The Expert in Baby Boomer Travel

Travel Copywriter
When riding a camel, .I just wart to get there. Photo by Dennis Cox/WorldViews

When riding a camel, .I just wart to get there. Photo by Dennis Cox/WorldViews

Based on years of informal polling of friends and family, most everyone has pet peeves about words, phrases or expressions that leave them feeling like they’ve just heard chalk squeaking across a blackboard.

(I don’t know if teachers still employ chalk and blackboards, but baby boomers will remember.)

Words that irk. Phrases that irritate.

Many have to do with the workplace. For example, my daughter once had a friend who was a chef and couldn’t stand the word “meat.”

One of my brothers-in-law who works in business hates jargon-y business words like “parameters.”

My wife, a longtime magazine editor, is driven up a wall by nouns turned into verbs,  such as “impact.”

A friend who is an avid cook despised the word “dollop,” to the point where he almost refused to serve sour cream in his house — though eventually he got over it.

To the rest of us,. these may seem like perfectly good words, and so I completely understand if you do not share my disdain for the word “enthusiast” — as in “ski enthusiast,” “diving enthusiast,” or “golf enthusiast.”

I  think I’ve read one — well, one thousand — too many press releases that use this loathsome word . “For the golf enthusiast in your family, blah blah blah” — I just stop reading at that point. (Perhaps oddly, I don’t mind the words “enthusiastic” or enthusiasm” at all.)

Avid divers will find the Great Barrier Reef something to be enthusiastic about.

Avid divers will find the Great Barrier Reef something to be enthusiastic about.

My specific reasons for hating “enthusiast”are hard to define and  may be irrational, but that’s not the point. As someone who works in the travel field, they’re real to me.

The Most Irksome Travel-Related Things That People Say or Write

And so I bring you my personal list of overheard and overused travel expressions, cliches, words, headlines, and  comments that I hope never to hear or read again — but of course will, because that’s how they got to be cliches.

A number of these, by the way, have been popularized by travel writers — perhaps including myself, though I hope not.

“Been there, done that” — an arrogant, cynical, dismissive  phrase that suggests that just because you’ve been somewhere,  you’ve done or seen all there is to see or do there. No, you haven’t.

Yes, this is real money (in Hungary). Photo by Clark Norton.

Yes, this is real money (in Hungary). Photo by Clark Norton.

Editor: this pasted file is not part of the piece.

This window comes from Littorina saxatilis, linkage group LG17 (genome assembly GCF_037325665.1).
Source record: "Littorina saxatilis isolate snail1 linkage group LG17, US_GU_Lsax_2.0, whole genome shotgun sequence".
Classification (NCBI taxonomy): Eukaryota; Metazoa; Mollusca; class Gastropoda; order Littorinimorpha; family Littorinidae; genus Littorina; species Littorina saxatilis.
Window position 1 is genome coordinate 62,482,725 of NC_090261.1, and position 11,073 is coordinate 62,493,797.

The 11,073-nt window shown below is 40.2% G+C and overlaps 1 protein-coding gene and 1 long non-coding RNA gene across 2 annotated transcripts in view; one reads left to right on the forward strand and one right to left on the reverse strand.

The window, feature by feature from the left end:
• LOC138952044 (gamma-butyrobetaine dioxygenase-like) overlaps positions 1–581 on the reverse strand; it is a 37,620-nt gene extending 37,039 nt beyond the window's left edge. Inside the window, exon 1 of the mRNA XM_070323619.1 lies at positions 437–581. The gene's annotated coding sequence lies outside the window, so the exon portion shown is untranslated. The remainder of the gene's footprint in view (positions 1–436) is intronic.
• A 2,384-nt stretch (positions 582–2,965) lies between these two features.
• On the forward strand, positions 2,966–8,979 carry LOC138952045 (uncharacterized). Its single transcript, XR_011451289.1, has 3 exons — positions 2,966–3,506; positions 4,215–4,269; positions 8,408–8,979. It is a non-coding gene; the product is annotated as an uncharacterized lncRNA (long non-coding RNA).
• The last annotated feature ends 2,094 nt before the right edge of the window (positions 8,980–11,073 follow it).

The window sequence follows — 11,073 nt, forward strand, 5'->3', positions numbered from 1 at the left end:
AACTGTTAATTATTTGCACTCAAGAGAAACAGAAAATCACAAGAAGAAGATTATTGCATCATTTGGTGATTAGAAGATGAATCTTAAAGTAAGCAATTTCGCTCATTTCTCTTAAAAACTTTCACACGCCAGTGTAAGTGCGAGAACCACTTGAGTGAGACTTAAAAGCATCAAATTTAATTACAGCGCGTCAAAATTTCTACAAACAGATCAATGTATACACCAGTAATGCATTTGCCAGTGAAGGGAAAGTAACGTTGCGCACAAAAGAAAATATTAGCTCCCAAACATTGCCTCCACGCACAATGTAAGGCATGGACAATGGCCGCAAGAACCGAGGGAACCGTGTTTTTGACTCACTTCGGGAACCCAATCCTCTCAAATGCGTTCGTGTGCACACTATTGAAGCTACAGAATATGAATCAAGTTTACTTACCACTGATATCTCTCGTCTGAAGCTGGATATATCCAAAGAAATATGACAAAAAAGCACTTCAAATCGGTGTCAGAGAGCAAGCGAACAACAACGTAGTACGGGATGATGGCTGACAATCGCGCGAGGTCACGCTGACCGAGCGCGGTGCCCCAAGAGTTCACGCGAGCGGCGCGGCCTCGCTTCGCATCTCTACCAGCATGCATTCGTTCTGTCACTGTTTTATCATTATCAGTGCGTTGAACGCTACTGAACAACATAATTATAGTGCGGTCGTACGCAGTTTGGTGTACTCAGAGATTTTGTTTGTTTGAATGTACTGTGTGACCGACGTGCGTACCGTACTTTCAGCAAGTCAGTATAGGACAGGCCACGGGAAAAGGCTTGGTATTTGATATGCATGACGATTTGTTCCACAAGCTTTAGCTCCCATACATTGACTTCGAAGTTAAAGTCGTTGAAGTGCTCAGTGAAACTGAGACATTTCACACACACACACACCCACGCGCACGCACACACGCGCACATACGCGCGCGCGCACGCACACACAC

“Oh, don’t go there — you’d hate it” — when someone gives me advice like this, it makes me want to go there (wherever it is) all the more, because it raises my curiosity. What is it they found so offensive?  Let me judge for myself.

“Is it safe to go there?” — if you use common sense and stay out of dark alleys and drunken brawls at night, and you’re not in the middle of a war zone, it (again, wherever it is) is probably just as safe as back home. Just remember that they drive on the left side of the road in Britain and its former colonies, and don’t go bungee jumping with an agency called “Splat Adventures,” and you’ll probably be fine.

“How much is that in real money?” — this all too frequent question overheard in shops overseas is what gives American tourists a bad name. It’s not funny — it’s just dumb.

 Photo by Clark Norton

Photo by Clark Norton

“It’s not the destination, it’s the journey” — this trendy maxim may be true at times, such as when hiking or going for a drive, but when you’re flying for 14 hours packed into coach class over the Pacific, it’s definitely the destination.

“I’m a traveler, not a tourist”  — yes, I know that being a “tourist” has bad connotations, like couples dressed in matching outfits following a guide like sheep through the streets of Florence, and I know you’re above all that. But if you’re traveling for pleasure and  set foot in a museum or even stop to admire the Eiffel Tower, you’re a tourist. And, just to be clear, you’re also a traveler –the two don’t have to be mutually exclusive.

“Ten Great Places You’ve Never Heard Of” — This one is a favorite feature of online travel publications, often cynically used as “click bait” to get you to read their post. I suppose you could say it’s an intriguing headline, but it’s also insulting to anyone who has heard of those places.

“Enthusiast” — I just couldn’t leave it off the list.

Readers, I’d love to hear about any travel expressions, maxims, words, phrases, or cliches that give you that chalk-on-blackboard shiver.

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According to government and private surveys:

  • Leading-edge baby boomers (born between 1946 and 1955) and seniors account for four out of every five dollars spent on luxury travel today.
  • Roughly half the consumer spending money in the U.S.--more than $2 trillion--is in the hands of leading-edge baby boomers and seniors.
  • Baby boomers (born 1946-1964) travel more than any other age group.
  • When asked what they would most like to spend their money on, baby boomers answered “travel” more than any other category, including improving their health or finances.

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